Looking for a cool monster to watch this winter? Look no further than the creature in HORROR EXPRESS (1972), one of Peter Cushing’s and Christopher Lee’s best horror movies.

—END—

 

 

THE QUOTABLE CUSHING: HORROR EXPRESS (1972)

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Peter Cushing and Christopher Lee team up to hunt down an alien monster loose on a train in HORROR EXPRESS (1972)

Peter Cushing and Christopher Lee team up to hunt down an alien monster in HORROR EXPRESS (1972)

THE QUOTABLE CUSHING:  HORROR EXPRESS (1972)

By

Michael Arruda

 

Welcome to another edition of THE QUOTABLE CUSHING, that column where we look at memorable quotes from classic Peter Cushing movies.  This column exists because I’m a lifelong Peter Cushing fan, and his movie performances are a major reason why I entered the horror writing business.  This column is a celebration of sorts of some of the highlights of Peter Cushing’s career.

 

Today on THE QUOTABLE CUSHING, we look at quotes from one of my favorite non-Hammer Peter Cushing movies, HORROR EXPRESS (1972).  The majority of my favorite Peter Cushing films were all made by England’s famed Hammer Studios, but HORROR EXPRESS was not.

 

HORROR EXPRESS tells a neat story about an alien creature on the loose on a Trans-Siberian train, and it’s up to Peter Cushing and Christopher Lee to stop it.  HORROR EXPRESS is notable because it’s one of the few times in the movies that Peter Cushing and Christopher Lee played characters who end up working together to take on a common foe.  Usually, they’re pitted against each other, most of the time with Cushing as the hero and Lee as the villain or monster.  In this case, they play rival scientists who really don’t like each other all that much, but when the creature starts murdering people on the train, they put aside their differences and team up to stop the threat.

 

The other fun thing about this movie is that Peter Cushing gets most of the good lines.  So, let’s have a look at some of these memorable quotes from HORROR EXPRESS, screenplay by Arnaud d’Usseau and Julian Zimet.

 

The monster is loose on the Trans-Siberian Express.  At first, it appears to be an ape monster, the missing link fossil that Professor Alexander Saxton (Christopher Lee) brought on board the train, but later it’s discovered that it was really an alien inhabiting the body of the ape fossil, and this alien is able to transfer itself from one host body to another.  So, no one on board the train knows the identity of the monster, since it keeps switching bodies.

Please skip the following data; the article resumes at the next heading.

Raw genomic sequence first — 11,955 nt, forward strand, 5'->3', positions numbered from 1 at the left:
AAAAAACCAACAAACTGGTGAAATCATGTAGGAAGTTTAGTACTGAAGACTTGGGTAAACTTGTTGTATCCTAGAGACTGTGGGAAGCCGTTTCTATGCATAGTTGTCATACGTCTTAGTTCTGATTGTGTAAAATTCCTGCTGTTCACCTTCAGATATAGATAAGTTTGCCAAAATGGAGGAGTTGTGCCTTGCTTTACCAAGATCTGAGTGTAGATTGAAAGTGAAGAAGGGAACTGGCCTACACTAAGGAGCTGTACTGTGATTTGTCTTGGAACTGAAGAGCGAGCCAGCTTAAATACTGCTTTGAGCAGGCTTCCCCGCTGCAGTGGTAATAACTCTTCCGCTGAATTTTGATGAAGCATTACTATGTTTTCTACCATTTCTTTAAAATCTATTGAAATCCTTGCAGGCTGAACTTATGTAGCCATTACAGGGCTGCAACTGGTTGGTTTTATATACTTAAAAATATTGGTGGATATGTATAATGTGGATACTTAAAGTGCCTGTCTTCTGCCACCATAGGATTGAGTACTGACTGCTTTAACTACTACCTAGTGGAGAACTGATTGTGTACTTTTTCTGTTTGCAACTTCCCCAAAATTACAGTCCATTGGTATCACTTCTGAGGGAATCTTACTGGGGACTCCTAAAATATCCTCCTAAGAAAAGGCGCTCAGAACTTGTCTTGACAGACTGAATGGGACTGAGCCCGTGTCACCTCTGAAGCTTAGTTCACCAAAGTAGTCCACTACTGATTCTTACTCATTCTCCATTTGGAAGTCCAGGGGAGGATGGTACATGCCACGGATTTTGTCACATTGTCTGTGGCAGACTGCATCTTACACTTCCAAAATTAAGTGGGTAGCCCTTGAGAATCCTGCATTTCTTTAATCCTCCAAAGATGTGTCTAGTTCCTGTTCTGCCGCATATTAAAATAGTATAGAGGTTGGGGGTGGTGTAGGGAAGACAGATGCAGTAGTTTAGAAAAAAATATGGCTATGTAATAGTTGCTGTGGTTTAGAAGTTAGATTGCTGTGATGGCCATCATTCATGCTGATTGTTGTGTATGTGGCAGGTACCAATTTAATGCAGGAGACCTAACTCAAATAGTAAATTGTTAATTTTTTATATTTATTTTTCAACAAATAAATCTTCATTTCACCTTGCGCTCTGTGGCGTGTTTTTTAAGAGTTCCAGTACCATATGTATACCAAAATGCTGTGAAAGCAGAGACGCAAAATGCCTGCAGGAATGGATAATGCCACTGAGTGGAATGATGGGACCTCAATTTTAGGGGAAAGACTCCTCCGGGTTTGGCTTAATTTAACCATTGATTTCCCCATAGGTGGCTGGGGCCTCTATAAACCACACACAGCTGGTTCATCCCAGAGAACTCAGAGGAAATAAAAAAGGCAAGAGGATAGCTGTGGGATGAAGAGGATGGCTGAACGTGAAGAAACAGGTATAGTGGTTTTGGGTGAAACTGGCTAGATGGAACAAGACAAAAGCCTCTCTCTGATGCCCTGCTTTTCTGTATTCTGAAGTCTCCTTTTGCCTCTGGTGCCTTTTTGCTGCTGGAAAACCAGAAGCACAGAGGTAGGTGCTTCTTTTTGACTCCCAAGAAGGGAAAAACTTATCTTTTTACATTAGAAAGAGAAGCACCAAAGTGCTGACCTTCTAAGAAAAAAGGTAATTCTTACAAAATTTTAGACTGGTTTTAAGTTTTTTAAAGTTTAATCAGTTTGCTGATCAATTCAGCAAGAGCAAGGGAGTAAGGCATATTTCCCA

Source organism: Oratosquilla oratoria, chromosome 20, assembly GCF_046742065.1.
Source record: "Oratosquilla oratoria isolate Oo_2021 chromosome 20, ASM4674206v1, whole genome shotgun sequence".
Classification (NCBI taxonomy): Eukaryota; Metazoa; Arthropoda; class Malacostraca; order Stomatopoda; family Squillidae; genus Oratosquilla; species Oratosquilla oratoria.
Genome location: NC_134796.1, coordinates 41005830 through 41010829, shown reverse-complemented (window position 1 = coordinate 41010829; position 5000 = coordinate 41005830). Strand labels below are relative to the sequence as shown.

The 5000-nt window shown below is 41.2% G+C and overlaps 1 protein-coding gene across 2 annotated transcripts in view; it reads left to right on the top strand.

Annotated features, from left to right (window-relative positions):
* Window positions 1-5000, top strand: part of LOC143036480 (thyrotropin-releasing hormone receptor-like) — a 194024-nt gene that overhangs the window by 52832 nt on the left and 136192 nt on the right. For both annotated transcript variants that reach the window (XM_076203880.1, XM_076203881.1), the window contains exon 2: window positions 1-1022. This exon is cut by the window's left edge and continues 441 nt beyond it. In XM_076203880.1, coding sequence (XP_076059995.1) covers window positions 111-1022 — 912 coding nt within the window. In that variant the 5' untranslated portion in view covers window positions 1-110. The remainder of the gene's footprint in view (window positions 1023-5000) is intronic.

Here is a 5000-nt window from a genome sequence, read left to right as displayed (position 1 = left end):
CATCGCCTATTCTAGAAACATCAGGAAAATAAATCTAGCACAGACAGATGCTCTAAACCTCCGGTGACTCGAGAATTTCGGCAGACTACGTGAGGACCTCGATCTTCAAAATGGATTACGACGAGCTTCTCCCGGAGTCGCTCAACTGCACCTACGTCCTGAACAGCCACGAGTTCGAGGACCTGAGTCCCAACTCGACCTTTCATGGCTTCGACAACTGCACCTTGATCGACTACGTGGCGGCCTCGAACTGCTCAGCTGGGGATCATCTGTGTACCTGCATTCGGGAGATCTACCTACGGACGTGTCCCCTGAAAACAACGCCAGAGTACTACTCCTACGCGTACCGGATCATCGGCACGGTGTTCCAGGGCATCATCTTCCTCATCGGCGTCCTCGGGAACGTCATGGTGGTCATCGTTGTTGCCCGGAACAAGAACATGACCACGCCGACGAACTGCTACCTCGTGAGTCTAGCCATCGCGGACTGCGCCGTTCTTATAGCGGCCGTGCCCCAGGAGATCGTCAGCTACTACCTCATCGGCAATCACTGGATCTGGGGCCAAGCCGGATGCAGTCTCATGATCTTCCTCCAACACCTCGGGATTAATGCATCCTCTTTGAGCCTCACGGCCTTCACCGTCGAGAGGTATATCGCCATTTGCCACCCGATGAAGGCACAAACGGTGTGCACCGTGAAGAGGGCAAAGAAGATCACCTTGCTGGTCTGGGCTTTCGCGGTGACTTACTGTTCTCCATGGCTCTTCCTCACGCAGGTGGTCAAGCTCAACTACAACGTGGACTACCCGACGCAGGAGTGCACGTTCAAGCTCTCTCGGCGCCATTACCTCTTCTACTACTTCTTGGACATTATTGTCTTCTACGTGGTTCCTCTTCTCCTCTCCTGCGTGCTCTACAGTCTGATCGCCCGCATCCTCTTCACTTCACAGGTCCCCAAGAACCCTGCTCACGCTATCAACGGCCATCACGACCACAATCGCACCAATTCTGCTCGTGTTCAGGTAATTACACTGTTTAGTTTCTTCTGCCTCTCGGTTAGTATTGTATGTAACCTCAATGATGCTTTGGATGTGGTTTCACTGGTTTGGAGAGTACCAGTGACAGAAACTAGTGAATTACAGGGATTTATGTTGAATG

In this scene, the police inspector on board happens upon rival scientists Saxton and Dr. Wells (Peter Cushing) and sees that they’re working together to discover the identity of the monster.  The Inspector’s suggestion provokes a shocked reaction from Cushing’s Dr. Wells:

 

INSPECTOR:  The two of you together.  That’s fine.  But what if one of you is the monster?

 

DR. WELLS (shocked):  Monster?  We’re British, you know!

 

 

The film is full of humor like this, and most of the lighthearted lines come from Peter Cushing’s Dr. Wells.   Since HORROR EXPRESS is actually quite scary, the comic relief in the film is very welcomed. 

 

Take this line for example, which occurs after an early murder on the train.  The Inspector needs someone to examine the murder victim, and so he seeks out Dr. Wells, interrupting the doctor’s dinner.

 

INSPECTOR:  Is it true you’re a doctor?

 

DR. WELLS:  Ask me when I’ve finished my dinner.

 

 

Probably the funniest lines in the movie come a moment later, when Dr. Wells seeks out his assistant Miss Jones (Alice Reinhart) for help with the autopsy.

 

DR. WELLS:  Miss Jones, I shall need your assistance.

 

Miss Jones then glances at Dr. Wells’ dinner companion, an attractive young lady.

 

MISS JONES:  Yes, well at your age, I’m not surprised.

 

DR. WELLS (realizing what she’s talking about):  With an autopsy!

 

MISS JONES:  Oh, well that’s different.

 

 

My favorite Peter Cushing line from HORROR EXPRESS is one of the best lines in the movie.  It comes early in the film, when the police discover the dead body of the baggage man inside the crate where Professor Saxton’s fossil was supposed to be.

 

After listening to Professor Saxton’s explanation of what he believes happened, Wells has this reaction: 

 

DR. WELLS:  Are you telling me that an ape that lived two million years ago got out of that crate, killed the baggage man and put him in there, then locked everything up neat and tidy, and got away?

 

PROFESSOR SAXTON:  Yes, I am!